Well as the story continues, it’s clear that God’s people won’t settle for anything less than a human king, so God relents. He’s really good at redeeming our broken choices and fixing our haphazard messes, and centuries down the road God will provide a king named Jesus who will truly empower us to be “born from above,” but before Jesus there was a man named Saul. Saul is God’s first choice to become king over Israel. When we’re first introduced to Saul, there’s little doubt that he’s the right man for the job. Scripture describes Saul as “an impressive young man, without equal among the Israelites—a head taller than any of the others.” As far as outward appearances go, he nails it (and that outward appearance will come into play for the next king we’ll talk about next week). He looks like royal material. And as far as his heart goes, Saul seems to have the right inward makeup. He doesn’t think too highly of himself. In fact, his biggest problem is probably too much humility; he doesn’t have a whole lot of self-confidence. He’s small in his own eyes. But God can work with that. That type of heart is malleable. And when Saul is anointed the first king, Scripture tells us that God changed his heart and God’s Spirit came upon him.

This first trial run as king is off to a good start. With a changed heart and the Spirit of God leading him, Saul takes the reigns of the Kingdom and immediately picks up where the old priest Samuel left off. His first military battle is a scorching victory over the Ammonites, and after the victory, Saul gathers the people for worship and celebration and proclaims, “This day the Lord has rescued Israel!” Saul is quick to point to God’s role in his story, and quick to give God the credit. But the man who stood head and shoulders above everyone else soon comes crashing down.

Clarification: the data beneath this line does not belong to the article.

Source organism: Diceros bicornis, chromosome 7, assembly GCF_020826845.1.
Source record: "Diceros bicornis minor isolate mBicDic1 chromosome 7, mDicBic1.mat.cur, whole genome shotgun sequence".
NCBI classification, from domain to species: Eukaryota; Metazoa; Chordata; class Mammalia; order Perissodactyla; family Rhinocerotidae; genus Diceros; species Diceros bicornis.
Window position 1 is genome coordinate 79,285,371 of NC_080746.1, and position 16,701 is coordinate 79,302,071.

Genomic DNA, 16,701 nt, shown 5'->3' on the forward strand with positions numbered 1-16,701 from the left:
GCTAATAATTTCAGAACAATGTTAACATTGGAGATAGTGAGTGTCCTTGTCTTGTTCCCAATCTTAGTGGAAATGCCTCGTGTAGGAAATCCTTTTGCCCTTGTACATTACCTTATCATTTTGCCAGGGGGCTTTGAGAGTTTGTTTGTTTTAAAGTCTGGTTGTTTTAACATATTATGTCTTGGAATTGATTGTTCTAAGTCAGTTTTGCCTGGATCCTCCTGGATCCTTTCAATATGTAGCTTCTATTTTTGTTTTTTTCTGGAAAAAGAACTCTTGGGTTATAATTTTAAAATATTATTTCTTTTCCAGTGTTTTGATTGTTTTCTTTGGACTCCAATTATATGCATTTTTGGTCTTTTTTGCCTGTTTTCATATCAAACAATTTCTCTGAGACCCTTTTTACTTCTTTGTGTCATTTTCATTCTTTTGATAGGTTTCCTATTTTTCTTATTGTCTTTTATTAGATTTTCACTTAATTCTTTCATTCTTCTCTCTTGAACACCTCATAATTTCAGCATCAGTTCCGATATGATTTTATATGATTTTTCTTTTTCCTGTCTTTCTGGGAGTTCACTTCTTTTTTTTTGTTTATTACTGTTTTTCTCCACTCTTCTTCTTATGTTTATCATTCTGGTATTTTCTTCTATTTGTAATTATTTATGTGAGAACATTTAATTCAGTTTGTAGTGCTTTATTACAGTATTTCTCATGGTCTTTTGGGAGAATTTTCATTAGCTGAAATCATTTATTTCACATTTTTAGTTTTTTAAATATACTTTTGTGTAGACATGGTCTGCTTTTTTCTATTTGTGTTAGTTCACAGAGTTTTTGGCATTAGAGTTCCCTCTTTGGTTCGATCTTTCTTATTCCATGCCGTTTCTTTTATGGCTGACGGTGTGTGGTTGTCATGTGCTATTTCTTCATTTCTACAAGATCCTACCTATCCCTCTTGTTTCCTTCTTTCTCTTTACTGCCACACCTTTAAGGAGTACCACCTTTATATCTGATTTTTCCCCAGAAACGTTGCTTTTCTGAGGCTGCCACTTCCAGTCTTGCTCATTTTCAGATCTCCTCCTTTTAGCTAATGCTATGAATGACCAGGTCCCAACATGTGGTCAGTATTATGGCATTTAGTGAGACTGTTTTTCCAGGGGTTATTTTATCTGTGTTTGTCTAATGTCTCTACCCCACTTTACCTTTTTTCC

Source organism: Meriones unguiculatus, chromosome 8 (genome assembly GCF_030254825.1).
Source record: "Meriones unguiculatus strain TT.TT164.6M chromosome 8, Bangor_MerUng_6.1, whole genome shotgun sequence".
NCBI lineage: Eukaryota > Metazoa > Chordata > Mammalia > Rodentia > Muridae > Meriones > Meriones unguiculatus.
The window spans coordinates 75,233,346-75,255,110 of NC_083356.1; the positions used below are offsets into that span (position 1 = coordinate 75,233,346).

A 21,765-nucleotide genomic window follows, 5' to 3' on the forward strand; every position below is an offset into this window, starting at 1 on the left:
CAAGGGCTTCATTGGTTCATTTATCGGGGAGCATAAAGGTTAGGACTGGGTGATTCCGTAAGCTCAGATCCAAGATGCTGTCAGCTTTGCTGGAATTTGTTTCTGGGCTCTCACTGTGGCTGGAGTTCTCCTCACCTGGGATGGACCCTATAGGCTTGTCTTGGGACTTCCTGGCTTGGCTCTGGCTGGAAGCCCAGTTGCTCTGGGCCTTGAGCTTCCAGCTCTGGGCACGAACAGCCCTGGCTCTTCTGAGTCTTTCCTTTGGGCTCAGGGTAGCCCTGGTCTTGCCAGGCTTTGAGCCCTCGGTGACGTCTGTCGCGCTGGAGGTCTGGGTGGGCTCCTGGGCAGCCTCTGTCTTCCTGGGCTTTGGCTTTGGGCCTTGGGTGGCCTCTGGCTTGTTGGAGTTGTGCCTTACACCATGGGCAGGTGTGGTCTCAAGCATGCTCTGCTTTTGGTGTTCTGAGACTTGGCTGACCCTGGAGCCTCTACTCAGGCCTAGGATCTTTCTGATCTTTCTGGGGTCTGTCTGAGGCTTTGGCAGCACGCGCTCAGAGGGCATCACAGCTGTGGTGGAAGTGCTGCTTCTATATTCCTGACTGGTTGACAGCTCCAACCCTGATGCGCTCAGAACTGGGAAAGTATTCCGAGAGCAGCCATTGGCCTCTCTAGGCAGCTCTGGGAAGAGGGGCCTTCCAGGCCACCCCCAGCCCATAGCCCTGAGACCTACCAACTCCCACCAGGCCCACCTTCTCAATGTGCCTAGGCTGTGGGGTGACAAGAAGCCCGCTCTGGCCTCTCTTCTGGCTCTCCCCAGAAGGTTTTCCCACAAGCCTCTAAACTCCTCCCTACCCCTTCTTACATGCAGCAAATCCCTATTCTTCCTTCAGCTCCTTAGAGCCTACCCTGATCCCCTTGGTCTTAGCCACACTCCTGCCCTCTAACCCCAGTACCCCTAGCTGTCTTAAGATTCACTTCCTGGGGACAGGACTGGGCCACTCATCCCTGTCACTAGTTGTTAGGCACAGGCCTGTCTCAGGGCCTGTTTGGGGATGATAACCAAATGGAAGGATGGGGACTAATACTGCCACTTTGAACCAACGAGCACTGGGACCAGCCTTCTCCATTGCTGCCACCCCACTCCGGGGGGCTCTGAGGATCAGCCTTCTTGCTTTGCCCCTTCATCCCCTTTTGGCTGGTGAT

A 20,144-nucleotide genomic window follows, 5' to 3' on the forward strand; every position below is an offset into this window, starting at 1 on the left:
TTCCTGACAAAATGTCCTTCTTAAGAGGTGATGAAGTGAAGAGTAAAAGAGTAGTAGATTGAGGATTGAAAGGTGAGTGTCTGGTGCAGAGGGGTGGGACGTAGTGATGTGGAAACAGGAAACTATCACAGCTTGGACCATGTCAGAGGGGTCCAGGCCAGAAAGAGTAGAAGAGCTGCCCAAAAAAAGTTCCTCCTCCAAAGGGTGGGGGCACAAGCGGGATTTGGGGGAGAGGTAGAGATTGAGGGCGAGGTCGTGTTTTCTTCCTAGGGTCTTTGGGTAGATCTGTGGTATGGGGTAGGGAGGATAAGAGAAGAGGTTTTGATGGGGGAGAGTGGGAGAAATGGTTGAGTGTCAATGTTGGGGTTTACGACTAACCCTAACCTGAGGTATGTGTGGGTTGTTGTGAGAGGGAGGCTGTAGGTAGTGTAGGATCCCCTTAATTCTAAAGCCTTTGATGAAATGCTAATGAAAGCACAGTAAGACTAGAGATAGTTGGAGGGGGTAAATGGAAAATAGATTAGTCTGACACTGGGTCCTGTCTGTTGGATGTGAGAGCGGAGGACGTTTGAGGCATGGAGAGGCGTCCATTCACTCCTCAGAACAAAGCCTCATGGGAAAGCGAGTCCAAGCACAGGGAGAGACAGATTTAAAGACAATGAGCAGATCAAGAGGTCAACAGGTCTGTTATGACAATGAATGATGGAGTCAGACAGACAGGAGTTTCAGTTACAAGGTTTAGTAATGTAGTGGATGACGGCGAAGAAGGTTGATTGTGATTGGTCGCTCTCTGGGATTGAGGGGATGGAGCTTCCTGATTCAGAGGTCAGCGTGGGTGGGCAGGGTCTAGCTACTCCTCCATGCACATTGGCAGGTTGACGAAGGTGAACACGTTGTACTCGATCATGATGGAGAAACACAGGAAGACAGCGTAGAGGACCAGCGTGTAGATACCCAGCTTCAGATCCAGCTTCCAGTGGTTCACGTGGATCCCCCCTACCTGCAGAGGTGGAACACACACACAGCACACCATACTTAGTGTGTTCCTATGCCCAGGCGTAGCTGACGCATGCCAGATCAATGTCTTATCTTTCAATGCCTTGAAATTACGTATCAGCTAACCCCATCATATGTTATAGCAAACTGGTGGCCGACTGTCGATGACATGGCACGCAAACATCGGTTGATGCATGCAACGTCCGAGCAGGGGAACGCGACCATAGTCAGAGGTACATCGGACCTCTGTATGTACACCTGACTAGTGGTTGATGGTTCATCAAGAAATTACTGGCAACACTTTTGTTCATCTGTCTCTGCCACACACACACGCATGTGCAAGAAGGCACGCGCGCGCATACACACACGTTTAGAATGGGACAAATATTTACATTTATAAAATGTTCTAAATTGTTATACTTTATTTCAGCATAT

The next time we see Saul, something has shifted in his demeanor. While he’s awaiting word for Samuel’s direction, another enemy, the Philistines, is drawing near. Now you need to something about the Philistines. They were ruthless pagans. Goliath is one of them. They would kill you and your family in a heartbeat and wouldn’t think twice about. So Saul sees this approaching enemy, starts sweating bullets, and looks off in the distance to see if there’s any sign of Samuel. Now, the usual routine is to check with God first, to present offerings as an act of worship- but that’s Samuel’s job. Saul didn’t have access to God like Samuel did, a divine form of checks and balances you might say. Saul needed Samuel, because God spoke to Samuel in ways he didn’t speak to Saul. But in a rush to make a decision, and not wanting to wait any longer, Saul moves on with his plans. Listen to Samuel’s reaction: You acted foolishly…and now your kingdom will not endure. It takes a little bit of detective work to see what exactly Saul does wrong, but here it is: He’s too busy to worship and to wait for God’s leading.

That’s trap number 2, the trap of being too busy to worship and wait for God. And it doesn’t take much to see how this happens. You don’t need me to list the ways we become too busy. Chances are you’re already thinking about them. So instead I’ll ask the question: Are you too busy? You see how this afflicts Saul? Little by little the busyness, the stress, the anxiety creeps up on him…and then worship becomes an afterthought, or better yet, one of those things he’ll get to if he has time. Are you too busy to worship God? Are you too distracted to wait for God’s leading and timing? It’s a real trap on the spiritual journey and sometimes we just need to name it.

Well, I wish Saul’s story would end there, because his is a difficult story, and it’s not fun. But it doesn’t end there. You see, when you’re too busy to worship and wait for God, your spiritual foundations begin to crack. That’s why what we do every week is so important. This act of worship reminds “whose” we are and who we are. Every time we get together, we’re remembering the God who has called us and redeemed us. And we’re remembering what life with God should look like. And Saul begins to loosen his grip on his spiritual moorings, ever so slightly. He begins to cut corners and gives about 90%, which is certainly an above-average passing grade for school, but leaves a lot to be desired when it comes to the spiritual life.